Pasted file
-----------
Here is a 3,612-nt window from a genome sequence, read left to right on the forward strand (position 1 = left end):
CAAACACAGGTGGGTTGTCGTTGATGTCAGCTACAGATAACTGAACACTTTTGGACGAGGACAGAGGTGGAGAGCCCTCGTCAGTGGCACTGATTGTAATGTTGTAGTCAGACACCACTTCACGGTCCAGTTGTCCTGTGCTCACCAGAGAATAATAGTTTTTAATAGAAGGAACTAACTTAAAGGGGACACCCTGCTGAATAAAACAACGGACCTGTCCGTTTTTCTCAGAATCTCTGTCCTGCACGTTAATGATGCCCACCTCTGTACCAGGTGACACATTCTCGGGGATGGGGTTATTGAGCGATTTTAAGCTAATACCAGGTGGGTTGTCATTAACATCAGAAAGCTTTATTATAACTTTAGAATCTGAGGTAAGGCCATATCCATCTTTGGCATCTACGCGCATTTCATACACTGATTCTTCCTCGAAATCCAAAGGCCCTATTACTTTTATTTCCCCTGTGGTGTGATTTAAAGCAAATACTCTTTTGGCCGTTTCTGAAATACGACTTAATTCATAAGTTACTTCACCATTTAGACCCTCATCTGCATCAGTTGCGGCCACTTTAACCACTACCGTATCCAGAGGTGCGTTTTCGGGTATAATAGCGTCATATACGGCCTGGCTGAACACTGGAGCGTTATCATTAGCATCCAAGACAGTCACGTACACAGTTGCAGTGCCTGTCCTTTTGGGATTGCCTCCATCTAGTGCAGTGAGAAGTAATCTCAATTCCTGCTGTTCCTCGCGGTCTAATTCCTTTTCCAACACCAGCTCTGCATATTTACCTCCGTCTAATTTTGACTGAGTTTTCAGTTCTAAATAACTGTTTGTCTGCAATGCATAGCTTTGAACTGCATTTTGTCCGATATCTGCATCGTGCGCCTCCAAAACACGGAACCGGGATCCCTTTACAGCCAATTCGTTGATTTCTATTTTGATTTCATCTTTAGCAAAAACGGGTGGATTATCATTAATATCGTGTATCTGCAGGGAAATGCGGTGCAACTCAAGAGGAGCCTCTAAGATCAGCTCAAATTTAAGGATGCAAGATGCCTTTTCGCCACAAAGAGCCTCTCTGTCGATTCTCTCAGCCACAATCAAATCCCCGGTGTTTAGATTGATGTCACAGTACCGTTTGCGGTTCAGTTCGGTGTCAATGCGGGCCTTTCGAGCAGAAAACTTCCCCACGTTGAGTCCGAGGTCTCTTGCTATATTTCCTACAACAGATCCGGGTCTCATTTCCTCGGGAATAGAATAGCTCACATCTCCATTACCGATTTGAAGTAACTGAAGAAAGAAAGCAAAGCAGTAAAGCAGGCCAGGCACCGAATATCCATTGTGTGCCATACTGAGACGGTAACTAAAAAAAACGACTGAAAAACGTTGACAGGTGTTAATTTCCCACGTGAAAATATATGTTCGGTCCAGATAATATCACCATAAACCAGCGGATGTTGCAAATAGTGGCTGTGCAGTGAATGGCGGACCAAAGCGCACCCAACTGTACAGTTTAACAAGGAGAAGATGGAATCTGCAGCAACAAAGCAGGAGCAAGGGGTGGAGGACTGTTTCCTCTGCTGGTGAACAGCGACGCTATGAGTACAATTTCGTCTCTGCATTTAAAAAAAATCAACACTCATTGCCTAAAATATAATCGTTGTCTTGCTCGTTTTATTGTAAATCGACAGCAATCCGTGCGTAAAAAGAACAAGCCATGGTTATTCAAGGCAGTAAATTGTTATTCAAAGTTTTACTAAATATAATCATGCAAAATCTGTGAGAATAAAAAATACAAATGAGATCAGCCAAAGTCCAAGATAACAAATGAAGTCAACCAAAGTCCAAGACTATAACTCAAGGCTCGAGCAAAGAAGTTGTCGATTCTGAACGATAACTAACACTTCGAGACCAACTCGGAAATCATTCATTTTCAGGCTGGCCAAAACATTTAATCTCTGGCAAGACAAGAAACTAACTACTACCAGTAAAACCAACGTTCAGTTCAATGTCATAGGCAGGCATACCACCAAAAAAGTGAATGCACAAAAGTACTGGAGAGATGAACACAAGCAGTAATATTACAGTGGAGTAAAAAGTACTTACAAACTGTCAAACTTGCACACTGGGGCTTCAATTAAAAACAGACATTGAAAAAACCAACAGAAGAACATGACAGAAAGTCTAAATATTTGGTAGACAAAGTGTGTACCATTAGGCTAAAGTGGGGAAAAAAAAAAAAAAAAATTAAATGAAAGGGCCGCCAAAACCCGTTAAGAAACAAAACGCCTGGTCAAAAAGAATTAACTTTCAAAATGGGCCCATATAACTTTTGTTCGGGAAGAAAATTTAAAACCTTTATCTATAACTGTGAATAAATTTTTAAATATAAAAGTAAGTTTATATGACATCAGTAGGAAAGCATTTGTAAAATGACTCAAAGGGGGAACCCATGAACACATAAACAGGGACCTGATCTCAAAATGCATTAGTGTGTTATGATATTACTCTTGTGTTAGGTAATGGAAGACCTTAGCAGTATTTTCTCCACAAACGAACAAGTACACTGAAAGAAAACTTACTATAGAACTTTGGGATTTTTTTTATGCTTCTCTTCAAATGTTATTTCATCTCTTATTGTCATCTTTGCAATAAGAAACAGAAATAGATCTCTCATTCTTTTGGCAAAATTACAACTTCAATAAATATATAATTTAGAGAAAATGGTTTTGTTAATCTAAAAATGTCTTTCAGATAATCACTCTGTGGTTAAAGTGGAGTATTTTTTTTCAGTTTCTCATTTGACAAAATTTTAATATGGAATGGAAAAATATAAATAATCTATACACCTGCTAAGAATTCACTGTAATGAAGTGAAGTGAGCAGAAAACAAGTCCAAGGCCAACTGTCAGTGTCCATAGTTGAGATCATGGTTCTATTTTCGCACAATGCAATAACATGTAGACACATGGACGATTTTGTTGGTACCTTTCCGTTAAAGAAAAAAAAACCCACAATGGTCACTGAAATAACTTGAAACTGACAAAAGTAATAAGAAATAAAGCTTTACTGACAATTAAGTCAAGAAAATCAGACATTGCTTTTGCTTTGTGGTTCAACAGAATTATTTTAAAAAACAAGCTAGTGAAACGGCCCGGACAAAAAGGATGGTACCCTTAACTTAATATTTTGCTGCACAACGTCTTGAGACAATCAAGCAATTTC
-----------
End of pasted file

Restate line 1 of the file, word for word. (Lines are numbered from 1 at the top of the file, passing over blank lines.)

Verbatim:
Here is a 3,612-nt window from a genome sequence, read left to right on the forward strand (position 1 = left end):